Securities and Exchange Commission Issues Statement Regarding Climate Change Disclosures

Abigail Heeter

Associate Editor

Loyola University of Chicago School of Law, JD 2022

One of President Joe Biden’s promises to America if elected President of the United States was to be more proactive to fix the increasing issue of climate change. Previously, during his tenure as Vice President, in 2010 disclosures were mandated by the Securities and Exchange Commission (SEC) that ordered publicly traded companies disclose their climate change related data in their filings to help investors make more informed decisions. More than ten years later, and only a month after President Biden’s inauguration, the SEC released a statement regarding their intentions to revise these disclosure requirements and bring a greater focus to investment decision regarding climate change issues.

Acting Chair of the SEC makes a statement regarding climate change related disclosures

On February 24th 2021, the Acting Chair of the SEC, Allision Herren Lee issued a statement informing the public of the SEC’s goal to review climate change related disclosures. In the statement, Lee dictated that she had ordered the Division of Corporation Finance to “enhance its focus on climate-related disclosures” in public company filings due to the increased interest of investors to make investment decisions based on climate related issues. Because of the growing attention to the need for a change to be made regarding corporation’s emissions, many investors have been making their opinion known by choosing not to invest in companies that are contributing to the annihilation of our planet, making this call for increased regulation justified.

The SEC’s previous stances on environmental issues

This is not the SEC’s first time acknowledging the need for regulation regarding disclosures of climate change related topics. The SEC first addressed disclosures regarding environmental issues in the 1970s, although these guidelines were not very comprehensive. An overhaul of the SEC’s policy on climate change disclosures came in 2010 when the Obama Administration increased environmental regulation through various agencies. These new regulations for reduced emissions and carbon gasses had financial and operational implications on many publicly traded companies which instigated the need for the SEC’s regulation of disclosure of these factors to the public.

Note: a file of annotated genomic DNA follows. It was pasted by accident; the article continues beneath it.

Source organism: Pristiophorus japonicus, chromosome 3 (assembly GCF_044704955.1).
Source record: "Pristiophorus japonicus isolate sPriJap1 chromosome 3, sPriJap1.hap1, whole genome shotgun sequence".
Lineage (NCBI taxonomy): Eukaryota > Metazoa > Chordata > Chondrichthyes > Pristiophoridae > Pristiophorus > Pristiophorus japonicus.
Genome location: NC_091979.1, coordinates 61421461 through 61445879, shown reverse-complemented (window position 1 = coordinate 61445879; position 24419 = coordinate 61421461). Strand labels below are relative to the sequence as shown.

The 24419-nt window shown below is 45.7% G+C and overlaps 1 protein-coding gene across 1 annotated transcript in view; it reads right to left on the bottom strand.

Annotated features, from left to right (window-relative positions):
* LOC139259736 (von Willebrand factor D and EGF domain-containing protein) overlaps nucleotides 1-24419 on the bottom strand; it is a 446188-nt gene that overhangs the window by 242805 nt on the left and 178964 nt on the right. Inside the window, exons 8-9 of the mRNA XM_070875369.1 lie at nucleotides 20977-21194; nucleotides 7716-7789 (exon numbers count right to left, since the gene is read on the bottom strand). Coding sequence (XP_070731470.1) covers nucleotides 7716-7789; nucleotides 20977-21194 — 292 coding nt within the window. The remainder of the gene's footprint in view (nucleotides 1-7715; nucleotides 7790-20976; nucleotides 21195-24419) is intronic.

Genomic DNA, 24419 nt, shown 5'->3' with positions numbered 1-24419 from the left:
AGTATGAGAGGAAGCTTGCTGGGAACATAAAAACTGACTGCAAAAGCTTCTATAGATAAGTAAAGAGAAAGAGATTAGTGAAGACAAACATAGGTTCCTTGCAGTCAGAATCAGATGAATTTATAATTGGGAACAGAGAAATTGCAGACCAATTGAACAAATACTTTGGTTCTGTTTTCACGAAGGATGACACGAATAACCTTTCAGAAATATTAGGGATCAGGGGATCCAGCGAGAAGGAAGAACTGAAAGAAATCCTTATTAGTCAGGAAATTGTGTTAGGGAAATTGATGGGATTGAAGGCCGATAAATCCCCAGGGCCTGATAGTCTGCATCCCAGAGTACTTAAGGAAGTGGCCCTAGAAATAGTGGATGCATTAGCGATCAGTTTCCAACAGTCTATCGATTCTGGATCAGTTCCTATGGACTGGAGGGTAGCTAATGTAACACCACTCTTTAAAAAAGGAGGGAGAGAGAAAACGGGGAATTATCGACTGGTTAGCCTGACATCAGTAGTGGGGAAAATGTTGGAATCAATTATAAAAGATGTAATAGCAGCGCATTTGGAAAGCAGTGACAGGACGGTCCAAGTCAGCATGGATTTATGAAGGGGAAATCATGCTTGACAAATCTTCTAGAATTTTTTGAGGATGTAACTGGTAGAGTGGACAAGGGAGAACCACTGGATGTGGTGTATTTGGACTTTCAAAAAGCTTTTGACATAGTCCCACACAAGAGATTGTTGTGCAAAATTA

In order to legally issue securities, the SEC requires that a corporation comply and keep up with required disclosures regarding the corporation’s business. Rule 408 of the Securities Act of the 1933 Act and Rule 12b-20 of the Exchange Act of 1934 require a registrant to disclose, in addition to any of the information expressly required by the SEC, “such further information, if any, as may be necessary to make the required statements in light of the circumstances under which they are made, not misleading.” In their 2010 statement, the SEC was making clear that they interpreted this to include data regarding a corporation’s impact from climate change initiatives, including their carbon footprint. However, this initiative faced criticism by many because it does not include the force of a rule and lacks legal requirements for companies. Since it’s publish, the SEC only sent eleven companies letters informing them of possible violations of the guidance, but no regulatory action was taken.

The future of climate change disclosures

Because of the lack of authority the 2010 guidance provided, many experts are now speculating that if Lee’s call for increased attention towards the area of climate change will instigate the Division of Corporation Finance to implement a new ruling that would have force. The issue of climate change is one that Lee had frequently advocated for prior to her appointment as the SEC’s acting chair this past month by President Joe Biden and is likely one of the top items on her agenda. Some corporations have issued statements that they are in support of such an initiative for the greater good of our planet. However, there are various corporations that could face immense backlash if these types of disclosures are enforced in the future. For example, Bloomberg News recently reported that Exxon Mobile Corp. (XOM) intended to reduce its multi-billion dollar spending plan, which by consequence would release 17% more carbon dioxide emissions than they already do by 2025. This plan of course was not disclosed, but instead was published after leaked documentsemerged. Requiring disclosure of implications of budget reductions that could harm our environment, such as these, could help prevent investors from unknowingly contributing to this type of harm.